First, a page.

It saddens my heart to see a person getting converted today and in no time he is pastoring a church. No, this can’t be! What kind of pastorate is this brother going to provide. Also, get me right. I don’t intended to underestimate the gifts and power that God gives out even to new converts. However, these gifts need to be nurtured over a period so that they can be used in a proper way that glorifies God.

In this part of the world, where many Christian leaders hardly make it into seminary, Bible or theological college due to lack of resources and inadequacy of training institutions, I would not argue that every new convert should be trained in such institutions before he leads a church; nevertheless, I would suggest that if one cannot make it into to a training institution, he should learn under a mature and godly Christian leader or leaders for some time before he can venture into leadership of God’s flock.  Timothy never went to seminary but he learnt from his spiritual Father Paul. Even apostle Paul, himself, before he ventured fully into Christian leadership on his own, he partnered with Barnabas and in the process he learnt some lessons of Christian leadership, I believe.

As somebody said, “Every Timothy needs Paul and every Paul needs Timothy” I would like to encourage our mature Christian leaders to identify young people, probably, those who have just been converted to Christianity and train them in Christian leadership. Young people should also be humble enough to sit down under mature and godly men and learn from them how to lead God’s flock in a way that glorifies God.  In this way, the church will never give leadership responsibility to a recent convert who may become puffed up with conceit and fall into the condemnation of the devil.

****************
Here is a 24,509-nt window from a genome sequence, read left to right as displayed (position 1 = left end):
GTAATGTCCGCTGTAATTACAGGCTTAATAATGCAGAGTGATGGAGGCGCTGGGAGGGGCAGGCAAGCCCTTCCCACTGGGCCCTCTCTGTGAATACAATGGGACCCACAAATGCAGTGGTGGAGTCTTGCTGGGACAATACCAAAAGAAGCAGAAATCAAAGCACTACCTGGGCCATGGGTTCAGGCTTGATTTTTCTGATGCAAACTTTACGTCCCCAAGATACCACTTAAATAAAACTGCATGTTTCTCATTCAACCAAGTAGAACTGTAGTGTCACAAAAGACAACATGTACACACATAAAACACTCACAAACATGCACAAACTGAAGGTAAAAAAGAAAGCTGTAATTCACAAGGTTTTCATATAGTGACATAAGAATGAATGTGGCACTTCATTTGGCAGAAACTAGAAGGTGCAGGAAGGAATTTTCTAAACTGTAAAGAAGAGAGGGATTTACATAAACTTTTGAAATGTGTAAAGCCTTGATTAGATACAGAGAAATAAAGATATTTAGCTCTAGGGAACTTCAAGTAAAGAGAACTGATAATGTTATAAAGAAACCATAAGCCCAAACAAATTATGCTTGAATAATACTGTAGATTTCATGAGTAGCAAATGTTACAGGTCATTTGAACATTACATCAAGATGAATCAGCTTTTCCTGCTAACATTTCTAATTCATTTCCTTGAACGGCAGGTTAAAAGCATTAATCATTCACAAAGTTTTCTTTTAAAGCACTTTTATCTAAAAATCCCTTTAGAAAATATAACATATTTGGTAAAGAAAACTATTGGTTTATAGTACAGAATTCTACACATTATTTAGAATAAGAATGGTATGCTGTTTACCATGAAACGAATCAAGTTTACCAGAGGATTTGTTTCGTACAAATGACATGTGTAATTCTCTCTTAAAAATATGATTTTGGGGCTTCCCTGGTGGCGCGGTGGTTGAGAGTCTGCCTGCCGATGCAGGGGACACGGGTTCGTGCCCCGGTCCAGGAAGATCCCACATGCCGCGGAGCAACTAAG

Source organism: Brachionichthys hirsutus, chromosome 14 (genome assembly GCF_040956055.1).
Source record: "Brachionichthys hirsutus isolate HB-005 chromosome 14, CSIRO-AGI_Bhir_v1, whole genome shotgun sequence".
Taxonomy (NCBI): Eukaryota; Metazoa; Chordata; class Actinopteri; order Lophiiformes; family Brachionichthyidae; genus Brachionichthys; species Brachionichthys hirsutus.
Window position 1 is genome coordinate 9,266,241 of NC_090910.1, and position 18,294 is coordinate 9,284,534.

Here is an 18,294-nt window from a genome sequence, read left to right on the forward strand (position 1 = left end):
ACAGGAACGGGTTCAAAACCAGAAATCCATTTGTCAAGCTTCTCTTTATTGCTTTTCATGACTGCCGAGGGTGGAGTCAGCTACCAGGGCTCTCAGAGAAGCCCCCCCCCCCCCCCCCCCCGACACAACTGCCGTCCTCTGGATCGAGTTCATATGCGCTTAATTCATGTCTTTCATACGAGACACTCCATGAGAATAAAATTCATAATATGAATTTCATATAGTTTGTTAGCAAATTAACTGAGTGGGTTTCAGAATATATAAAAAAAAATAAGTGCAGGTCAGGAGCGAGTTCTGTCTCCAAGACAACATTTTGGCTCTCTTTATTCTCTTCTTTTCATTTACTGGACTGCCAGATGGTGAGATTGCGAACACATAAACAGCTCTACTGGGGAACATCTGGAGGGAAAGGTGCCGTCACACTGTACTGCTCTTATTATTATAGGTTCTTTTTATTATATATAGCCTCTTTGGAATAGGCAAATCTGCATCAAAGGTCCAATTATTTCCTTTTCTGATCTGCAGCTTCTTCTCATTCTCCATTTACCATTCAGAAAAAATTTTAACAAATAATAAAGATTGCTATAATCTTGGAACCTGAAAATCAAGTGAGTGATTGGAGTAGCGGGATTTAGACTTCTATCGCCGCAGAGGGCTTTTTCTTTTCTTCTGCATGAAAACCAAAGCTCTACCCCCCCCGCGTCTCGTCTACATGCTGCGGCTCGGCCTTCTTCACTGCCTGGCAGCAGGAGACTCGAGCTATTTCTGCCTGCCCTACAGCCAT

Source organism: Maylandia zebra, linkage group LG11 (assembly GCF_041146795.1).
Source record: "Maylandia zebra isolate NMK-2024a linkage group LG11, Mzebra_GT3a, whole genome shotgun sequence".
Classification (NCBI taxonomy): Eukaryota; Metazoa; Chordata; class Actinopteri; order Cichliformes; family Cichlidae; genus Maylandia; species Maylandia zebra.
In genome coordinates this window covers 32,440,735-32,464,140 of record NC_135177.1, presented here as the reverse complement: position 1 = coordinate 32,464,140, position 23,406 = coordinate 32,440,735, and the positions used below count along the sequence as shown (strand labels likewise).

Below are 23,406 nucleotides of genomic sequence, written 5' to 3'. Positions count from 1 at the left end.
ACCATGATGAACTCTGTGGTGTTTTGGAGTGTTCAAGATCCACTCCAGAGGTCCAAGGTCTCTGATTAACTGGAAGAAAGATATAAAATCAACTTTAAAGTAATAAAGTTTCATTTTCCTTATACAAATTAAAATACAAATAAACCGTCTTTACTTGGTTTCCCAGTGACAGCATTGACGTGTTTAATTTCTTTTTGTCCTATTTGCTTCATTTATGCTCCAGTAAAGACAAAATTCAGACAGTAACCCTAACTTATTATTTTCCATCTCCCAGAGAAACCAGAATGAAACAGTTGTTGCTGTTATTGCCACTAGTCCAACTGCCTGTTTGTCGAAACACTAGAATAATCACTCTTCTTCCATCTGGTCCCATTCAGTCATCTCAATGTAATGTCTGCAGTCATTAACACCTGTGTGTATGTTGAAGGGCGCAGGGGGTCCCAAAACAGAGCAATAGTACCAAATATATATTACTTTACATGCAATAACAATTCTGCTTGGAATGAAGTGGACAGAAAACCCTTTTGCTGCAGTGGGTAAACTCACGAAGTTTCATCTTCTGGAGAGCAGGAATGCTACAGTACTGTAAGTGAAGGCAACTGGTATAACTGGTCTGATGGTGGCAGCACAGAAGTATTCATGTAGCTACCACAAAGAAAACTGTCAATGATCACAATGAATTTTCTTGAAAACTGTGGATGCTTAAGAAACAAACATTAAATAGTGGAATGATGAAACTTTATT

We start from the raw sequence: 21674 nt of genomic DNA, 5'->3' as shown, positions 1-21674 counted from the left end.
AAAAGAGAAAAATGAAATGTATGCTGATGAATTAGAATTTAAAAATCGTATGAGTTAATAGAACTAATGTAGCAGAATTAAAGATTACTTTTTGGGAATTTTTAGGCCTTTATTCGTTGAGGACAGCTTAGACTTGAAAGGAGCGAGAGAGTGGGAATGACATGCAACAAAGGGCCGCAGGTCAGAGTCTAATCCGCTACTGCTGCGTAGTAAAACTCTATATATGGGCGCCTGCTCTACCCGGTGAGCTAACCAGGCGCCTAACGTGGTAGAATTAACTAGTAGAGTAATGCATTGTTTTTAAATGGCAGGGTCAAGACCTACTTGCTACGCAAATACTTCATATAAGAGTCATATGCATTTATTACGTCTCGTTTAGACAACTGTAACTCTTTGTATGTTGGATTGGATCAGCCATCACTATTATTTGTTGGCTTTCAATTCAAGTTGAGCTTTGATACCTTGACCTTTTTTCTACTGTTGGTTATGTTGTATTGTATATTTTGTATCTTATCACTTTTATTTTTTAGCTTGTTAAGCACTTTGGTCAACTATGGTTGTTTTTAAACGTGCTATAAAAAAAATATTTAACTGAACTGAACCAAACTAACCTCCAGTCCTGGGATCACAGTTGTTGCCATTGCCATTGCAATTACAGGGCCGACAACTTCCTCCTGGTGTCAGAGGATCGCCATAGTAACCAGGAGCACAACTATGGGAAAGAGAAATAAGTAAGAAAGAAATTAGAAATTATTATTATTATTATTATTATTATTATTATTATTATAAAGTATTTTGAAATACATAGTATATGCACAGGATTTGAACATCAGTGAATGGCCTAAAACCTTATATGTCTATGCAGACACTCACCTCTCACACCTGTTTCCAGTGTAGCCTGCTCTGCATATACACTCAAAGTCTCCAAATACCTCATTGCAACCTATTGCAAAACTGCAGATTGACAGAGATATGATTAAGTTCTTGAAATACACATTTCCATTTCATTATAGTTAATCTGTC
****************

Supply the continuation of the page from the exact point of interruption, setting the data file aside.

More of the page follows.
Standard
Christianity and Society

When Christians disagree…

Some people find it strange when Christians disagree. However, I tend to differ. Honestly, most of the times, I am not taken aback to see or hear Christians disagreeing except in a few cases when one clearly sees that God has been completely thrown out of the whole issue.

Christian squabbles don’t surprise me much because although Christians are saved and forgiven there are not perfect and there shall never be in this world. This is in no way condoning sin. God hates sin and we ought to hate it too. I strongly believe that Christians should always live a godly life. Nevertheless, it is a fact that sometimes we don’t. Let me not digress too much. The main issue here is about disagreements among or between Christians.